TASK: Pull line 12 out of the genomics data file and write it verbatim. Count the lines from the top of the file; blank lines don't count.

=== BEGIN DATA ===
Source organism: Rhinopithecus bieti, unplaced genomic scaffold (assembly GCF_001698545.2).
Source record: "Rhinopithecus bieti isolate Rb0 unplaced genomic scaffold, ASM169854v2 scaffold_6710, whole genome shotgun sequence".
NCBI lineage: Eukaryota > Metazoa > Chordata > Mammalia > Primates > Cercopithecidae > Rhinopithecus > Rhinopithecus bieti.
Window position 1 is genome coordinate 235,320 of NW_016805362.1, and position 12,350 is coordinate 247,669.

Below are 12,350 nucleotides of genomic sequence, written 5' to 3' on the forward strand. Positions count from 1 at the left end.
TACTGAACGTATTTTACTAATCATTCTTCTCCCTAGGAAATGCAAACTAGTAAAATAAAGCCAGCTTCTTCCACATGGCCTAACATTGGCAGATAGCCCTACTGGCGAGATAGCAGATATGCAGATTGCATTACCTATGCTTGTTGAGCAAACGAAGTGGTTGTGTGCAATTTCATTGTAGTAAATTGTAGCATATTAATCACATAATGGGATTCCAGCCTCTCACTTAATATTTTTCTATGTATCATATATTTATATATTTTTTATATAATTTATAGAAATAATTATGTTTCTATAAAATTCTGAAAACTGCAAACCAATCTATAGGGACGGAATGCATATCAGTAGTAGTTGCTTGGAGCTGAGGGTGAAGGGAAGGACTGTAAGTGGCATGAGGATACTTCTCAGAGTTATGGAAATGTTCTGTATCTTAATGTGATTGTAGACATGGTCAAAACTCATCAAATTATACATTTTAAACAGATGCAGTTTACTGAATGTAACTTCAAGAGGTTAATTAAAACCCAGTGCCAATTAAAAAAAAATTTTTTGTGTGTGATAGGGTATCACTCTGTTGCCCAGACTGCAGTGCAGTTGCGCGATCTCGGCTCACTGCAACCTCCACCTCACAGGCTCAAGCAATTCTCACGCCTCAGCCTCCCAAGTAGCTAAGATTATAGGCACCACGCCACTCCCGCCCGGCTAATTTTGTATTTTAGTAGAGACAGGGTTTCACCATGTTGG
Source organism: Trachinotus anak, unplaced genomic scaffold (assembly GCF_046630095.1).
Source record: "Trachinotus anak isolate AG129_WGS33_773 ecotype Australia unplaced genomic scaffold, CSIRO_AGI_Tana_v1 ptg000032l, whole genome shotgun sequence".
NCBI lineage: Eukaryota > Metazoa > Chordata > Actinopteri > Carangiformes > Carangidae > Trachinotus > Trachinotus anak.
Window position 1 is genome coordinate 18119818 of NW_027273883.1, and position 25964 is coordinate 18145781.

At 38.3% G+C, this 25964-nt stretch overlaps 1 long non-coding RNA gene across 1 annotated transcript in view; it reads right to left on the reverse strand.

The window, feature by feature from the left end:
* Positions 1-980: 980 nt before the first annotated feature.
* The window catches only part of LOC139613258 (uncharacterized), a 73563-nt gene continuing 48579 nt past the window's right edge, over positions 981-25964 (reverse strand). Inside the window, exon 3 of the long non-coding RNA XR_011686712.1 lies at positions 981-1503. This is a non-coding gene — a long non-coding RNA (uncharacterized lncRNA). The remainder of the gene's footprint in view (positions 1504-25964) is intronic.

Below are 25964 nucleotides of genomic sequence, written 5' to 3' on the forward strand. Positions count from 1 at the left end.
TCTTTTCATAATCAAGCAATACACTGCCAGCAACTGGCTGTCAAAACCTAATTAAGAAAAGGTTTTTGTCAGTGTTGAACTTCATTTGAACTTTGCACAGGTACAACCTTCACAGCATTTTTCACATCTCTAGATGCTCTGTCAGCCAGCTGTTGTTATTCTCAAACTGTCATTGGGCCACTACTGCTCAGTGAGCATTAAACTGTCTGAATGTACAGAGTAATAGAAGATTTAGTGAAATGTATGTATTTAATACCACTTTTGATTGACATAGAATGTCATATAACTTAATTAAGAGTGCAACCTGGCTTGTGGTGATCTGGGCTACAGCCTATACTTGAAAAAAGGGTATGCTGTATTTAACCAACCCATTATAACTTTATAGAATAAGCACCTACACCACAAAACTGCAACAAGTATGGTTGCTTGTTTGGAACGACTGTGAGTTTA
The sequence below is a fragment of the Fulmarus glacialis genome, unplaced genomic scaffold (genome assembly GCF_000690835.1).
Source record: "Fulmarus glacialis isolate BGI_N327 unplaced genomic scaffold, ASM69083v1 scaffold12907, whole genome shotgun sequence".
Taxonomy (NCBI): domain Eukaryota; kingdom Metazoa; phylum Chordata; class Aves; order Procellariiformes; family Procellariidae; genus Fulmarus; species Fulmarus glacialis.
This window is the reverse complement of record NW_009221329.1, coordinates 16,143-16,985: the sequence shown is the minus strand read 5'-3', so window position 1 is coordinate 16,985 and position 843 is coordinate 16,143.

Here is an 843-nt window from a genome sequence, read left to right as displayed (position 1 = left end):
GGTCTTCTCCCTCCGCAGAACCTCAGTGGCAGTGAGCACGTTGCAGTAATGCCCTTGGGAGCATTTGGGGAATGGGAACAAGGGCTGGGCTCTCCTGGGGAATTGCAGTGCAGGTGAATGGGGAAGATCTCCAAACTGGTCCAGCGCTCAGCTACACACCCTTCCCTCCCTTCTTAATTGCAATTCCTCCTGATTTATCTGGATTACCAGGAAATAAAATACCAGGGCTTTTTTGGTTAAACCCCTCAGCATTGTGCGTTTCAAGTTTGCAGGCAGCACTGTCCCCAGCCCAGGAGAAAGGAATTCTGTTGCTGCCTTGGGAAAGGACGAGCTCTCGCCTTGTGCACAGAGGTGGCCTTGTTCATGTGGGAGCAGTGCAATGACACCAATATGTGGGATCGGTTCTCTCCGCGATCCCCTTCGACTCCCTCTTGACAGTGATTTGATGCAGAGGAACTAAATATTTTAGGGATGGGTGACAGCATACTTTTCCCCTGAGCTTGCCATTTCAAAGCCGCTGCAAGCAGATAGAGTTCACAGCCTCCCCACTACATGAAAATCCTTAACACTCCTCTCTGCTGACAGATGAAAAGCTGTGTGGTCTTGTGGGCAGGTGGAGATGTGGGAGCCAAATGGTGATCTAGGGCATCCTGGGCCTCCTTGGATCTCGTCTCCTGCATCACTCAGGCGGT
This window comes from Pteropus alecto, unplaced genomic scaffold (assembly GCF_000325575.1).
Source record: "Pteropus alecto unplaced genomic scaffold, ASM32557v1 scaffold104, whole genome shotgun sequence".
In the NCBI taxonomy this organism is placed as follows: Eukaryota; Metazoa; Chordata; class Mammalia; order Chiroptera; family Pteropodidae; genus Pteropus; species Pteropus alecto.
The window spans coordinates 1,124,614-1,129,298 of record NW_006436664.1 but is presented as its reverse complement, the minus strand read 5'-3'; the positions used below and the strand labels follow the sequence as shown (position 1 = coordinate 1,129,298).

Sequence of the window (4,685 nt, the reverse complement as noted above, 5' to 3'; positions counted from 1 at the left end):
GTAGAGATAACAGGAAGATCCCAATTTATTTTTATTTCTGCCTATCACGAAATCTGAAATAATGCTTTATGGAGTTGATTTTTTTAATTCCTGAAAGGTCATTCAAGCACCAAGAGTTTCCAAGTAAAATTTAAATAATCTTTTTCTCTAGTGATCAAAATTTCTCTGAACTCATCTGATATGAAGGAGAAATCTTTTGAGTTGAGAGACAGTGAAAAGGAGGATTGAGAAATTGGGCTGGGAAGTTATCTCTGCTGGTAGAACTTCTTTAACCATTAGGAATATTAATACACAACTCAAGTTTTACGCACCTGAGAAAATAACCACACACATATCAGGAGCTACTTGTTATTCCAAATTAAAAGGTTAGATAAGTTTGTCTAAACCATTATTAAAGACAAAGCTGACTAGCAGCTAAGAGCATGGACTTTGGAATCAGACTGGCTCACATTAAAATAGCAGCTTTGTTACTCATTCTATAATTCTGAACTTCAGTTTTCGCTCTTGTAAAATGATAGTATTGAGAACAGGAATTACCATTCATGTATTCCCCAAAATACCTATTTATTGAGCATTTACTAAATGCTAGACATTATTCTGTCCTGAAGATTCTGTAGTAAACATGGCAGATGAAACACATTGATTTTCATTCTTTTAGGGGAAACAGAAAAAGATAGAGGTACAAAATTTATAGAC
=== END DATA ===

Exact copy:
The window, feature by feature from the left end: